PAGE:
Combining chemical sunscreen mixtures with zinc oxide may limit protection against UVA, according to a new study. Sunscreen mixed with zinc oxide was also found to cause toxic effects when tested in zebrafish embryos.
Researchers from the University of Oregon, US, and the University of Leeds, UK, created five different SPF 15 chemical sunscreens that included small-molecule UV filter ingredients (Photochemical & Photobiological Sciences, doi: 10.1007/s43630-021-00101-2). The team then mixed one of the five sunscreens with zinc oxide (6%), which is often combined with small-molecule UV filters in hybrid sunscreens - those containing chemical and mineral components. After two hours of UV exposure, they found that the UVA protection factor was reduced by 84.3-91.8%, compared with the original sunscreen, which showed a 15.8% loss. They suggest the ZnO degrades other UV absorbers in the mixture.
‘We still recommend consumers use sunscreen but suggest they should be careful to avoid mixing sunscreen with zinc oxide, whether intentionally with hybrid sunscreens that combine small-molecule UV filters with zinc oxide, or incidentally by mixing sunscreen with other products containing zinc oxide, such as make-up containing SPF,’ says Richard Blackburn of the University of Leeds.
In further studies, the team found that combining zinc with other sunscreen ingredients led to developmental changes in zebrafish embryos, a model organism for biomedical research. They placed embryos in solutions of the sunscreen mixtures for five days. Those exposed to the ZnO-containing sunscreen showed more changes to their normal development including under-developed fins and shorter body length. There were minimal changes in embryos placed in the five non-mineral mixtures.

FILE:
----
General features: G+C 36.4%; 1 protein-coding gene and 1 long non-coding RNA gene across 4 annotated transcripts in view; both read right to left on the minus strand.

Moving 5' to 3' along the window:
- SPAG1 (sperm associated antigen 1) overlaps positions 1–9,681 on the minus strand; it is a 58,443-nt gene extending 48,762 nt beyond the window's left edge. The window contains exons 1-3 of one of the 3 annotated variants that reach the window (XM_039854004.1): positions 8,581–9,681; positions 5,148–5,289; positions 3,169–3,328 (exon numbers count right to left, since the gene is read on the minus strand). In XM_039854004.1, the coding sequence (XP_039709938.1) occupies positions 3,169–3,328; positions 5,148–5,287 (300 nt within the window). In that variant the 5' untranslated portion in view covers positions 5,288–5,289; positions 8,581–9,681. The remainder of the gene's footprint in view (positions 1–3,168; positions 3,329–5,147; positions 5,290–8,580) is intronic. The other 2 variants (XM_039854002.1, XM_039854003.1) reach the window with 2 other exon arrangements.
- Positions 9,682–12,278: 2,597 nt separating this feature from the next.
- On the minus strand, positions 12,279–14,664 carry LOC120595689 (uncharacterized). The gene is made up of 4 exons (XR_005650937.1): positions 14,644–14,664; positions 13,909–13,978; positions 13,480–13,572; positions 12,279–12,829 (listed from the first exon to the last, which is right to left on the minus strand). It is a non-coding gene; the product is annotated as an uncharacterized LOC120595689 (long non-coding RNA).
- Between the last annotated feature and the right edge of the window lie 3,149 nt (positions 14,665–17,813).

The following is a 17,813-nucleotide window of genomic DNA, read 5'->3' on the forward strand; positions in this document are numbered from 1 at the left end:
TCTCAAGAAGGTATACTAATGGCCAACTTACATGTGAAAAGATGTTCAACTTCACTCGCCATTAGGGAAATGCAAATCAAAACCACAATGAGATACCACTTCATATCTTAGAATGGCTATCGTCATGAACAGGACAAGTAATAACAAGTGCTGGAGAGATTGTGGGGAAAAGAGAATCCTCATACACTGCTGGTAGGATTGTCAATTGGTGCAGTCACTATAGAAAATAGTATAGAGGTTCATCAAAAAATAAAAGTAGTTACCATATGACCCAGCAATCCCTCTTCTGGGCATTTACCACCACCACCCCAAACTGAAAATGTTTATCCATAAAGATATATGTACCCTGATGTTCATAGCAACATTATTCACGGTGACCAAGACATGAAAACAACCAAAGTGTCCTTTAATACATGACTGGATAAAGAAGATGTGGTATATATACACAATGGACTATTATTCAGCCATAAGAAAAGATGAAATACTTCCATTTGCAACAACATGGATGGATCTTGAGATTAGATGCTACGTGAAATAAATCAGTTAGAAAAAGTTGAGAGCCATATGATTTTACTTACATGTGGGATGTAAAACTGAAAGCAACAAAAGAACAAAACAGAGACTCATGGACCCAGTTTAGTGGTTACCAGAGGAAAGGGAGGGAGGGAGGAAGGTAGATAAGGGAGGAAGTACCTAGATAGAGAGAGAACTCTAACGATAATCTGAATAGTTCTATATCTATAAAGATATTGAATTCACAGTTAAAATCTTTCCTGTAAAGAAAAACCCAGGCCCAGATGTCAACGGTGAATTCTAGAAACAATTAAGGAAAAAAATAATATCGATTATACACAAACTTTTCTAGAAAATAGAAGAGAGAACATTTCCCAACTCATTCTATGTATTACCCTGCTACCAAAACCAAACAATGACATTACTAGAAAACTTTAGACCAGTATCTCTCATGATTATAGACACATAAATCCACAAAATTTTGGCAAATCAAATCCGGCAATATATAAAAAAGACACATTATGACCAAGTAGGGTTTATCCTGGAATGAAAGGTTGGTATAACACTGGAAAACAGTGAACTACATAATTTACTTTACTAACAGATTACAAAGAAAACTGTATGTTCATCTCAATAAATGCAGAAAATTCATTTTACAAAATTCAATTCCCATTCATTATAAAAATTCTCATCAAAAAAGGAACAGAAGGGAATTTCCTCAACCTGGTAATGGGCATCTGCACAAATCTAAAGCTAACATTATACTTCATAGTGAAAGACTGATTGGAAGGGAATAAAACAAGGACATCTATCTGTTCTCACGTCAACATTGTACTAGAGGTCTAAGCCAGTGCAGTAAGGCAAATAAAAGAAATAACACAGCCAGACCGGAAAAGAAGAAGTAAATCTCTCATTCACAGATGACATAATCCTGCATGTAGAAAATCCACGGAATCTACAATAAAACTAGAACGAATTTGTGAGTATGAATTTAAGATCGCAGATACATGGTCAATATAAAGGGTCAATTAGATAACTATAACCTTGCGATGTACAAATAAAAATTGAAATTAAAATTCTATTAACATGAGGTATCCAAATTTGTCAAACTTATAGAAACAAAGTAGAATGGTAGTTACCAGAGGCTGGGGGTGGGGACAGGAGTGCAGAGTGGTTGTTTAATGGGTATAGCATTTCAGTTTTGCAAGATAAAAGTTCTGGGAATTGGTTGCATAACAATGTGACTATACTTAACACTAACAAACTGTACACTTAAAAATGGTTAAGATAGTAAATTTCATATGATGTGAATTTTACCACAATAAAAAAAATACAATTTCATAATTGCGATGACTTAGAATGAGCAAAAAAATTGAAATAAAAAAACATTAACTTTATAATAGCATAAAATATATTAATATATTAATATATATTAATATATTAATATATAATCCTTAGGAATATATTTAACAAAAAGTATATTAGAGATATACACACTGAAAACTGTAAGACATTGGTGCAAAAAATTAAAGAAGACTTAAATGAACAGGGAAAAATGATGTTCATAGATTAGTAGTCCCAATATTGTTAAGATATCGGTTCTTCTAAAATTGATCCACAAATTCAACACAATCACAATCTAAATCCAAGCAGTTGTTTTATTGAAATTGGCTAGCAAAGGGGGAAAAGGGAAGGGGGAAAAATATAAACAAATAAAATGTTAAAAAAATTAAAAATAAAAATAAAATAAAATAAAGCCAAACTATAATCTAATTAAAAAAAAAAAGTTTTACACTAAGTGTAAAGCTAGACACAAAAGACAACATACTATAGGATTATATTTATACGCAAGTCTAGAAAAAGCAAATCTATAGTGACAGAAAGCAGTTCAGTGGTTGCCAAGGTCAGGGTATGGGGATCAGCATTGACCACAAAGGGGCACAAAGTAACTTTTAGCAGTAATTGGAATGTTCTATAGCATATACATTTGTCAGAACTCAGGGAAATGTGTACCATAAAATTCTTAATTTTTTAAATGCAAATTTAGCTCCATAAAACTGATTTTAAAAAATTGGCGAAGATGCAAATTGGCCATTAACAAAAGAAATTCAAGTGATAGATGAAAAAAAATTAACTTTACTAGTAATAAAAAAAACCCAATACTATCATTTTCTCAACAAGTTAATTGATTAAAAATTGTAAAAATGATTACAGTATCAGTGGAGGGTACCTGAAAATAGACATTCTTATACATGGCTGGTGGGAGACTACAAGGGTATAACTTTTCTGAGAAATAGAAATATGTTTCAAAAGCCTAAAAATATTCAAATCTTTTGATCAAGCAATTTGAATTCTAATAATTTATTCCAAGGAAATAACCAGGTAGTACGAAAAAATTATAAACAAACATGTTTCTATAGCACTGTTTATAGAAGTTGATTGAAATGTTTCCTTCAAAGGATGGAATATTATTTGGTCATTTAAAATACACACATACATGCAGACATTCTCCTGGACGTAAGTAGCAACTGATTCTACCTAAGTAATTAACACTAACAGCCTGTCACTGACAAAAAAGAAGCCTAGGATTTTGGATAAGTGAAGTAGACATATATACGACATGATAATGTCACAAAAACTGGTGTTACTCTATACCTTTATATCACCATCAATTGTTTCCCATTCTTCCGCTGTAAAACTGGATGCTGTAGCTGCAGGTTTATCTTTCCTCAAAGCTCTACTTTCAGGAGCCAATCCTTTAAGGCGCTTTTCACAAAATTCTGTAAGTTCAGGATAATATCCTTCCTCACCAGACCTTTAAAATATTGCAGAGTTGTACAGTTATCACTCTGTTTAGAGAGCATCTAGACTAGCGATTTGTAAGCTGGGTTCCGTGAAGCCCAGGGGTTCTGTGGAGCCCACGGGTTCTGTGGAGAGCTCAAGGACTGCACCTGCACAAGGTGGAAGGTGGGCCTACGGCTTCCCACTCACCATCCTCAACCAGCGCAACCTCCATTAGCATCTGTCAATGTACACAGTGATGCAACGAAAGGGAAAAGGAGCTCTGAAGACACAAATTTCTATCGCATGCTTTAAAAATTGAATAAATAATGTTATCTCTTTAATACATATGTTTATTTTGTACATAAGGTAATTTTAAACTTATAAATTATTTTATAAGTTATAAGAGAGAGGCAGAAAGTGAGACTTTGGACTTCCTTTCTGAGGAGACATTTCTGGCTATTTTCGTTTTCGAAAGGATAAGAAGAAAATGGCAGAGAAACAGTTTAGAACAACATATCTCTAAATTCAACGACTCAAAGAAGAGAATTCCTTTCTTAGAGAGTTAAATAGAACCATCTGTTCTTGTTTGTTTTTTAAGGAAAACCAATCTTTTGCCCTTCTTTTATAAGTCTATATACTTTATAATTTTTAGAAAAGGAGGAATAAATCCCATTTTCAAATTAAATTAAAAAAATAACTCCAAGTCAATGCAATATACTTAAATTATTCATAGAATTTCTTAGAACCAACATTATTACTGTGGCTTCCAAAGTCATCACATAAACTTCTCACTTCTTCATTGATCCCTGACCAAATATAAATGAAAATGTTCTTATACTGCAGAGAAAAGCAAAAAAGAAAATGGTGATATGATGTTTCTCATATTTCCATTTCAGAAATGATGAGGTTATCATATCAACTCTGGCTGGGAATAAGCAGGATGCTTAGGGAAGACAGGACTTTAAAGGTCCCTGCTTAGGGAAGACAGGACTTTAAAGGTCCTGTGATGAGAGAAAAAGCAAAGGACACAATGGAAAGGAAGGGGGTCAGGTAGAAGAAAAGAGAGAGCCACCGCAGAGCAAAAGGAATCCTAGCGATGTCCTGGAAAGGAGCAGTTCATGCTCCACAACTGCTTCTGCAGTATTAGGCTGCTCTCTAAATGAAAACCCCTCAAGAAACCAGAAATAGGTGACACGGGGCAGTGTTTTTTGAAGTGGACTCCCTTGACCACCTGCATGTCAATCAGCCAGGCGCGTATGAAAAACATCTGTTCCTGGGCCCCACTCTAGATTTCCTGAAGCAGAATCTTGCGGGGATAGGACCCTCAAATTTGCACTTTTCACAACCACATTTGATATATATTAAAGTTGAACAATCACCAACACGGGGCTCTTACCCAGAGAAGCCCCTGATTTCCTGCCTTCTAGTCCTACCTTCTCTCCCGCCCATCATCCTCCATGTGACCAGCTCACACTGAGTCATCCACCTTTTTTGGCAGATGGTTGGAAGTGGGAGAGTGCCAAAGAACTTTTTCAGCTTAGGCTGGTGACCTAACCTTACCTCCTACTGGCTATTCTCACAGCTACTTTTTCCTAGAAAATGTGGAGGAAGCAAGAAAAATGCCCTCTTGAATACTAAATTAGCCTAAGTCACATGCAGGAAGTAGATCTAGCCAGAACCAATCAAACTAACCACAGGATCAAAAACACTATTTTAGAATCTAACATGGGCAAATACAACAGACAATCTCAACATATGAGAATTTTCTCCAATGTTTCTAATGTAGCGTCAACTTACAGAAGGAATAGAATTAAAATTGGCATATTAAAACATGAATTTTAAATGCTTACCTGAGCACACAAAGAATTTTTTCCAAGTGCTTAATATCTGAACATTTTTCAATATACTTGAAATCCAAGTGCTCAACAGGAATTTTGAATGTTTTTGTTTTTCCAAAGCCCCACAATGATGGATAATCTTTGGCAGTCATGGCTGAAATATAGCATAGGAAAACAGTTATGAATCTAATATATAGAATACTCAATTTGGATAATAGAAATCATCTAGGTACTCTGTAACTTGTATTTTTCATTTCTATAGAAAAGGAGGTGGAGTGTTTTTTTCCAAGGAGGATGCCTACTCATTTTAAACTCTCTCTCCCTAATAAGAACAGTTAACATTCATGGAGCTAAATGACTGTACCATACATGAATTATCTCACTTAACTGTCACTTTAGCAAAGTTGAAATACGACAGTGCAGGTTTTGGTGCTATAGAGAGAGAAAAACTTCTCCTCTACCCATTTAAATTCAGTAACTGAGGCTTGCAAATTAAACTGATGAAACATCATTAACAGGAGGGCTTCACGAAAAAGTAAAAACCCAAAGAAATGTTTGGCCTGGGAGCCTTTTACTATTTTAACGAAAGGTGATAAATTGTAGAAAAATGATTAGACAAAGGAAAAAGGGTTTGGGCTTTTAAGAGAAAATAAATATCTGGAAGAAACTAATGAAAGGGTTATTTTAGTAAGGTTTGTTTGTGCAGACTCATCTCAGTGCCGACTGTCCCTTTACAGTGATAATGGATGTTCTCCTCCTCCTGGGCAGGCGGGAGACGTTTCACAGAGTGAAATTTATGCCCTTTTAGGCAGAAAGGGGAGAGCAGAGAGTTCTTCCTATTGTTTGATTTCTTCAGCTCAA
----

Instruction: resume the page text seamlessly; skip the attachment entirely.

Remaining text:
‘The paper is interesting and thought-provoking,’ says Oliver Jones, Professor of analytical chemistry at RMIT University, Melbourne, Australia. ‘[It] highlights the importance of knowing your chemistry when you mix materials that have previously been used separately into a new product.’ However, it does have limitations, some of which the authors acknowledge. For example, he notes they did not test any commercial sunscreens, which tend to have more complex formulations. ‘It is quite possible that if the experiment was repeated with off-the-shelf sunscreens the results would not be the same. There was also no analysis of the hybrid sunscreens after UV exposure to determine what the reaction products might have been.’
Winston Morgan, reader in toxicology at the University of East London, UK, suggests it would have been more useful for the study to have looked at human skin cells, rather than zebrafish embryos. ‘The degradation of the protection is of interest but it’s hard to assess the toxicity from this study alone,’ he adds. ‘Much further research is required and we next need to do in vivo animal studies.’